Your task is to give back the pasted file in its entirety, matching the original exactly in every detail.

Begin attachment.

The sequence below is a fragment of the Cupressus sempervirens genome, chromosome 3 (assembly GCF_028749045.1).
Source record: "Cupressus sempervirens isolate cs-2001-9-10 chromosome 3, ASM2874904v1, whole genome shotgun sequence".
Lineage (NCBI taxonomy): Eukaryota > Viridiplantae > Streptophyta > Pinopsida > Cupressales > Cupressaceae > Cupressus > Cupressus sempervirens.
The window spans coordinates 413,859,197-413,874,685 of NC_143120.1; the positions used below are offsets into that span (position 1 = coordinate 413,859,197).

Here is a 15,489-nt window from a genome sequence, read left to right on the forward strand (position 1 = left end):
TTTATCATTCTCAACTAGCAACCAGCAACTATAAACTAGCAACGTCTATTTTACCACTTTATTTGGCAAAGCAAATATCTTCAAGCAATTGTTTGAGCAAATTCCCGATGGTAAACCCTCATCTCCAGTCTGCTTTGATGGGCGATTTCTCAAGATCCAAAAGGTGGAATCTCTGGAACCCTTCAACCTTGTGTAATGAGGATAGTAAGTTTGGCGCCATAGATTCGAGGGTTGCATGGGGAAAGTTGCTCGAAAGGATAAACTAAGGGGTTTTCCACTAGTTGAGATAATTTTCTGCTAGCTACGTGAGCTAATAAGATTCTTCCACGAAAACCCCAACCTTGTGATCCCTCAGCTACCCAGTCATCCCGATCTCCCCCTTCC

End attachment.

The sequence below is a fragment of the Cupressus sempervirens genome, chromosome 3 (assembly GCF_028749045.1).
Source record: "Cupressus sempervirens isolate cs-2001-9-10 chromosome 3, ASM2874904v1, whole genome shotgun sequence".
Lineage (NCBI taxonomy): Eukaryota > Viridiplantae > Streptophyta > Pinopsida > Cupressales > Cupressaceae > Cupressus > Cupressus sempervirens.
The window spans coordinates 413,859,197-413,874,685 of NC_143120.1; the positions used below are offsets into that span (position 1 = coordinate 413,859,197).

Here is a 15,489-nt window from a genome sequence, read left to right on the forward strand (position 1 = left end):
TTTATCATTCTCAACTAGCAACCAGCAACTATAAACTAGCAACGTCTATTTTACCACTTTATTTGGCAAAGCAAATATCTTCAAGCAATTGTTTGAGCAAATTCCCGATGGTAAACCCTCATCTCCAGTCTGCTTTGATGGGCGATTTCTCAAGATCCAAAAGGTGGAATCTCTGGAACCCTTCAACCTTGTGTAATGAGGATAGTAAGTTTGGCGCCATAGATTCGAGGGTTGCATGGGGAAAGTTGCTCGAAAGGATAAACTAAGGGGTTTTCCACTAGTTGAGATAATTTTCTGCTAGCTACGTGAGCTAATAAGATTCTTCCACGAAAACCCCAACCTTGTGATCCCTCAGCTACCCAGTCATCCCGATCTCCCCCTTCC